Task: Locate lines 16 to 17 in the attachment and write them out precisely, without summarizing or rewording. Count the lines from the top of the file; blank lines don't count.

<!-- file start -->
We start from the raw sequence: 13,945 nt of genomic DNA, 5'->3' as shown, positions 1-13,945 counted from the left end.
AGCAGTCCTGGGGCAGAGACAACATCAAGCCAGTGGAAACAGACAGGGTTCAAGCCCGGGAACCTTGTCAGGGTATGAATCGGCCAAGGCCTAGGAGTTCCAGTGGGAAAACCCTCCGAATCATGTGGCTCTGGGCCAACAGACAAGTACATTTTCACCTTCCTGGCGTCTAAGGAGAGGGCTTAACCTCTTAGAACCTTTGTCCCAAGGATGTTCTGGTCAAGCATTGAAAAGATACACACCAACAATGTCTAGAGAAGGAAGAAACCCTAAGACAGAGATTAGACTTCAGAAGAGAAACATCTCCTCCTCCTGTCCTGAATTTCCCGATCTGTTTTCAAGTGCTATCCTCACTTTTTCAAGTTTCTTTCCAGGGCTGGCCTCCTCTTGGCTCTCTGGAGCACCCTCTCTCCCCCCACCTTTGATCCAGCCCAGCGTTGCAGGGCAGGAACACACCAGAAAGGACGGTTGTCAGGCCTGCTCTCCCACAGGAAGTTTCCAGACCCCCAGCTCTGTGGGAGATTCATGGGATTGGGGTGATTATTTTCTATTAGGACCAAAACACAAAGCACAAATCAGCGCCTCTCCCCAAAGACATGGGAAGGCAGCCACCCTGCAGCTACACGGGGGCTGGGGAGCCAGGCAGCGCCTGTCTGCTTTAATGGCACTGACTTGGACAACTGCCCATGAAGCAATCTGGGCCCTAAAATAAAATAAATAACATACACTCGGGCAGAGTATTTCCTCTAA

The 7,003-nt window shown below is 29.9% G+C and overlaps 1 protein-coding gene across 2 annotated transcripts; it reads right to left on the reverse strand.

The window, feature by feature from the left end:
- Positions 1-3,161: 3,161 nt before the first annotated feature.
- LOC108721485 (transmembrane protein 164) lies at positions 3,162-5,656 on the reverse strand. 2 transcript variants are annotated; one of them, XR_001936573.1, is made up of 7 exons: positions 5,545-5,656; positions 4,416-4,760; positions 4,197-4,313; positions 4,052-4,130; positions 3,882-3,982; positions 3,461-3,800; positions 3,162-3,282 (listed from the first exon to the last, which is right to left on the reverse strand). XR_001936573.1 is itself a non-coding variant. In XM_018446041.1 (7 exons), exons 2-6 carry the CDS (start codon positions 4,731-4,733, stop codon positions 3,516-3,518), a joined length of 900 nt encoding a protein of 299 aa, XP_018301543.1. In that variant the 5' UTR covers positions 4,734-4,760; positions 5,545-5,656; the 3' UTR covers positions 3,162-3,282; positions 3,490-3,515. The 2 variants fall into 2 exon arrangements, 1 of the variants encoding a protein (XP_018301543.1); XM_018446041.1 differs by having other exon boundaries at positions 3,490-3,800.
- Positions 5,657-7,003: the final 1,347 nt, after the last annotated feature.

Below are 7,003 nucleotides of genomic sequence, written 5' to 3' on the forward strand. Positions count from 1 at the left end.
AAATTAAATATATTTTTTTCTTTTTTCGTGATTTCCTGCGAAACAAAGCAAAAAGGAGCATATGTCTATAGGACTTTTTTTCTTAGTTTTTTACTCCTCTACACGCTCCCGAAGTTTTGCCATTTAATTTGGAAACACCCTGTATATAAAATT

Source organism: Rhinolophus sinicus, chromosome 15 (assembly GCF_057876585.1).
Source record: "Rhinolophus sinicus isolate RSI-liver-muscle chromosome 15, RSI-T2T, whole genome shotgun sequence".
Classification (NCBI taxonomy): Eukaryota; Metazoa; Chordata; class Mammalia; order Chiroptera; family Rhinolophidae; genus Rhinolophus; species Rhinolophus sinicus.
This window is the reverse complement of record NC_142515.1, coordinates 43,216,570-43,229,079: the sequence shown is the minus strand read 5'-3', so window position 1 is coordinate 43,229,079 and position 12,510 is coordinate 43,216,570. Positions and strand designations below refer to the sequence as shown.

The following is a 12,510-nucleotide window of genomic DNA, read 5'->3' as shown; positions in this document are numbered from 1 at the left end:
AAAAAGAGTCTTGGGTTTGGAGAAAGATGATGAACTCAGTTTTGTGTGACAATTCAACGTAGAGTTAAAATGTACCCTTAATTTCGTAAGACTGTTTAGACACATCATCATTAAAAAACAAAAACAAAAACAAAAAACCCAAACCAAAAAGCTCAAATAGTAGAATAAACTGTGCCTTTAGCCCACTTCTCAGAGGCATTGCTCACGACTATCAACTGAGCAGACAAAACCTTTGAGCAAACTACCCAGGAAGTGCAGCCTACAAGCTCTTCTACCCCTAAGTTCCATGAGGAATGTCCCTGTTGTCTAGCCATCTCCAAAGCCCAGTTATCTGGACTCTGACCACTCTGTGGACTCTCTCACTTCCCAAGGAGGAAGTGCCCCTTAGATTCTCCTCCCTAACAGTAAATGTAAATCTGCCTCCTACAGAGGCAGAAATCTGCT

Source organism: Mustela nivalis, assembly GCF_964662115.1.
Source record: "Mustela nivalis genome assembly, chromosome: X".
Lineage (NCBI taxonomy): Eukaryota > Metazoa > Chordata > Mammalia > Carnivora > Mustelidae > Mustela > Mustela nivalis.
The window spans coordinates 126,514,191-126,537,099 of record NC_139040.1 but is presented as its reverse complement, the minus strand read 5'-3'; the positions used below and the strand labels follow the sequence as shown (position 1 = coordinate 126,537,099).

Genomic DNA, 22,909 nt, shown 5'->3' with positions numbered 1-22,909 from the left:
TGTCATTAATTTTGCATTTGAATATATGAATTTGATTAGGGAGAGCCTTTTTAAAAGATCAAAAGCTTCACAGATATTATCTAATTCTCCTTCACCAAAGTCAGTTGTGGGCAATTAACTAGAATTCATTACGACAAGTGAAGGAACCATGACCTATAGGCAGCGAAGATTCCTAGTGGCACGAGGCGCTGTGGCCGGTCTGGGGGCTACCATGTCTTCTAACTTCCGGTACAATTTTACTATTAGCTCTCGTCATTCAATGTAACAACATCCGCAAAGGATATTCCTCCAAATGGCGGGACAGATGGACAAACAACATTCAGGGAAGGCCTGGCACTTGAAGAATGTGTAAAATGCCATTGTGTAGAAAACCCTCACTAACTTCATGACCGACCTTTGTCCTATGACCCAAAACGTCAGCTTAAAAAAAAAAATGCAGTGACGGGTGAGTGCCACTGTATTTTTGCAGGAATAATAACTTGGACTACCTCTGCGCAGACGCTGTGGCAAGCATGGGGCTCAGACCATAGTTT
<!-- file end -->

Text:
Source organism: Mustela nivalis, assembly GCF_964662115.1.
Source record: "Mustela nivalis genome assembly, chromosome: X".